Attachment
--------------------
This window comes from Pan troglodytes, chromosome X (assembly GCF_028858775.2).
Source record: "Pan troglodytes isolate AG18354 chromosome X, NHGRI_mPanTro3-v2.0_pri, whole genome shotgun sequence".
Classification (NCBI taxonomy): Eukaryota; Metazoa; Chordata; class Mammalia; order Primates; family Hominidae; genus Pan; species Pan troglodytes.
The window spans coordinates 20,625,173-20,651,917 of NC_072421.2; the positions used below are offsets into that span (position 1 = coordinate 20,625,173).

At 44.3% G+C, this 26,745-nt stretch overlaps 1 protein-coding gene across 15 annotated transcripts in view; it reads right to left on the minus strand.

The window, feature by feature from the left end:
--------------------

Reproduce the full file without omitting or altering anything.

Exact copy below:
This window comes from Pan troglodytes, chromosome X (assembly GCF_028858775.2).
Source record: "Pan troglodytes isolate AG18354 chromosome X, NHGRI_mPanTro3-v2.0_pri, whole genome shotgun sequence".
Classification (NCBI taxonomy): Eukaryota; Metazoa; Chordata; class Mammalia; order Primates; family Hominidae; genus Pan; species Pan troglodytes.
The window spans coordinates 20,625,173-20,651,917 of NC_072421.2; the positions used below are offsets into that span (position 1 = coordinate 20,625,173).

At 44.3% G+C, this 26,745-nt stretch overlaps 1 protein-coding gene across 15 annotated transcripts in view; it reads right to left on the minus strand.

The window, feature by feature from the left end: